They died because they were women
This year marks the 29th anniversary of the murder of 14 women at l’Ecole Polytechnique de Montreal by an anti-feminist man. On December 6th we commemorate these victims by observing a National Day of Remembrance and Action on Violence Against Women, informally known as White Ribbon Day. The White Ribbon campaign began in 1991 by men who pledged to never commit, condone, or remain silent about violence against women and girls.
According to Stats Can, violent crime against women occurs 5% more often than men, however women are 11 times more likely to be sexually victimized. Gender-based violence is perpetrated against a person based on their gender identity, their gender expression, or their perceived gender. It impacts women and girls and disproportionately, gender non-binary and LGBTQ2 individuals. In Canada, women living in the territories experience violence at a rate 8 times higher than those living in the provinces (Status of Women Canada). As with any type of violence, it is most often inflicted upon those who are vulnerable but it is important to recognize that gender-based violence affects not only those who are abused and those who inflict the abuse. From cyber-bullying to sex trafficking, gender-based violence is a societal issue that affects families, communities, everyone.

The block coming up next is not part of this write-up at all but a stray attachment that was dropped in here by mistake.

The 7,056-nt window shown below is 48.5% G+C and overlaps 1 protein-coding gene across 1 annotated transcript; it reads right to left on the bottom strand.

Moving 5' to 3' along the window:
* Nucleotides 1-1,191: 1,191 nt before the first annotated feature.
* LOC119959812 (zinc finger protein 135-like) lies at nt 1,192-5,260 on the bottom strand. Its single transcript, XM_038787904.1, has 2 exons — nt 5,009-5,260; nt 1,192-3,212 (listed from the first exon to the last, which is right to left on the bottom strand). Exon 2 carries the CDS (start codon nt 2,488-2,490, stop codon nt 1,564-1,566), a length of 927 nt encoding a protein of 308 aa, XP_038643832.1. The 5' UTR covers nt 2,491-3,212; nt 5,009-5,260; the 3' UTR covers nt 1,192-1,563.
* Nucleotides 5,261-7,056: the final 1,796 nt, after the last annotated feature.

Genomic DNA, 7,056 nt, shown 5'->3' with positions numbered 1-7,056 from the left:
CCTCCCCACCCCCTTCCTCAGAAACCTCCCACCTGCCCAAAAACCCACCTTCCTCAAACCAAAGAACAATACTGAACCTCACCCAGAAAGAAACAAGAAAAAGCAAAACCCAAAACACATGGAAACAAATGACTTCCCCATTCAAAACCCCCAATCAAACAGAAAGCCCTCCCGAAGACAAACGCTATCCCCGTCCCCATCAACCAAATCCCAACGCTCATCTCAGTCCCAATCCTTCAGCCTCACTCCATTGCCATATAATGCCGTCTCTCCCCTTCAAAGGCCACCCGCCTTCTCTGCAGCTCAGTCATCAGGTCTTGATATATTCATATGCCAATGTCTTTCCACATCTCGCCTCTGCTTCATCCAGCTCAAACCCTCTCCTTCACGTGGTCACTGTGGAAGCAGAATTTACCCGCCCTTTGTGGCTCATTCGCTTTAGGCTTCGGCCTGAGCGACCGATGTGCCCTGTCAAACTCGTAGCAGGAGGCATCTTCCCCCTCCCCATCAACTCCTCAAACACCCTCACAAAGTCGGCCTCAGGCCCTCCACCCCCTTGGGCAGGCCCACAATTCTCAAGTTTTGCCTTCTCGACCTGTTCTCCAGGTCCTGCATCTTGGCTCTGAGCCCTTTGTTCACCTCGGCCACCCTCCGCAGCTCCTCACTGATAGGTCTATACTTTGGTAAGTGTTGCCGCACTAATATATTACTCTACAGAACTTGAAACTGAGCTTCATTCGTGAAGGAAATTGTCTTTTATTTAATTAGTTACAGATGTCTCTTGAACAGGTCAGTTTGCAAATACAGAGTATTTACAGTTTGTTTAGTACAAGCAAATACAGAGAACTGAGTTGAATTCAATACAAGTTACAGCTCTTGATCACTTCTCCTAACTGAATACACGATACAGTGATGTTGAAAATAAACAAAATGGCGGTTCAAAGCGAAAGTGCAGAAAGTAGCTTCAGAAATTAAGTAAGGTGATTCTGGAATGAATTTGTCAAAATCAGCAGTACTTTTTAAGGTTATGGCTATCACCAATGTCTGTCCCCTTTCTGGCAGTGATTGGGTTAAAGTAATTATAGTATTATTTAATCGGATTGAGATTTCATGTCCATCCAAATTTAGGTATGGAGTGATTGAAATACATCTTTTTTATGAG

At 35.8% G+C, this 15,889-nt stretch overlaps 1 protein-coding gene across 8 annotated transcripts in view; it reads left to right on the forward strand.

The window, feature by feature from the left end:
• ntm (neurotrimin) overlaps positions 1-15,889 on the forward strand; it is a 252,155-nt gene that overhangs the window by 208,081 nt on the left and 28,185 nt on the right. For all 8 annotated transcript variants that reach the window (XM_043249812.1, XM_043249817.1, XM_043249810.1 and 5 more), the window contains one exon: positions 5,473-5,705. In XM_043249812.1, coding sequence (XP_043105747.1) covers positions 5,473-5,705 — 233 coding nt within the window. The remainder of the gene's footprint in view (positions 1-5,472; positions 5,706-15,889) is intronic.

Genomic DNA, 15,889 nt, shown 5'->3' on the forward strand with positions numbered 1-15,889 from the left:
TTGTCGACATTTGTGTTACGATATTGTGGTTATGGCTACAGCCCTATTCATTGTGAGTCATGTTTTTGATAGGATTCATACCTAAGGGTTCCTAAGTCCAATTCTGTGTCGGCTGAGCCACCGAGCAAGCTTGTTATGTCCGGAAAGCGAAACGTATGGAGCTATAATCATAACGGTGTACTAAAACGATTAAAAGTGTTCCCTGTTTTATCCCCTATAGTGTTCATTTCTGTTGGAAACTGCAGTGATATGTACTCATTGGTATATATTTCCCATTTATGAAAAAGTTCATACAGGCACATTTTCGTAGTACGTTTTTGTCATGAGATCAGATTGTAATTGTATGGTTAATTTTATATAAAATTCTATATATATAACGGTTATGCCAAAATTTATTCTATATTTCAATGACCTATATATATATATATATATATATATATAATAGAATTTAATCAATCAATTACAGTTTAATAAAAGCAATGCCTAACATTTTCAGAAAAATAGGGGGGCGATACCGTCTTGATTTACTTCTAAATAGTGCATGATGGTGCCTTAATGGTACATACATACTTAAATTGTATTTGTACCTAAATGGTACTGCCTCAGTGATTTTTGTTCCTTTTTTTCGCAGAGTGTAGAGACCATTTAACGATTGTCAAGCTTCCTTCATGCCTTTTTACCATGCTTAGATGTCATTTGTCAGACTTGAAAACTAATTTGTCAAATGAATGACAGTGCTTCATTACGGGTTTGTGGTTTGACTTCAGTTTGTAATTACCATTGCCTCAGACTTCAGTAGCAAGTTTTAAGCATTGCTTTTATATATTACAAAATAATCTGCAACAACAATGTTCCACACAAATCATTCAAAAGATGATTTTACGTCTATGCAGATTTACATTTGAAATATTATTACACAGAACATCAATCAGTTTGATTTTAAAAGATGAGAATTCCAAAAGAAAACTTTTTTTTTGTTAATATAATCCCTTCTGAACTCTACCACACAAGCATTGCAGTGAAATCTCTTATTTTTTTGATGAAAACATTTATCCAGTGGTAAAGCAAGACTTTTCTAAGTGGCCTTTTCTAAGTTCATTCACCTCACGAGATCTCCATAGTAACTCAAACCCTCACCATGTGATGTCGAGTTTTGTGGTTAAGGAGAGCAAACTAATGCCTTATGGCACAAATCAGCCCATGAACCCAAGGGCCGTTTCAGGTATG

In these days of outspoken racial and gender violence, silence needs to be seen as a form of consent. Violence against women is not a women’s issue, just as racism is not a problem for indigenous and people of colour to solve. We all need to recognize our role in tearing down white supremacy and misogynistic gender roles, especially those of us who inhabit white male bodies.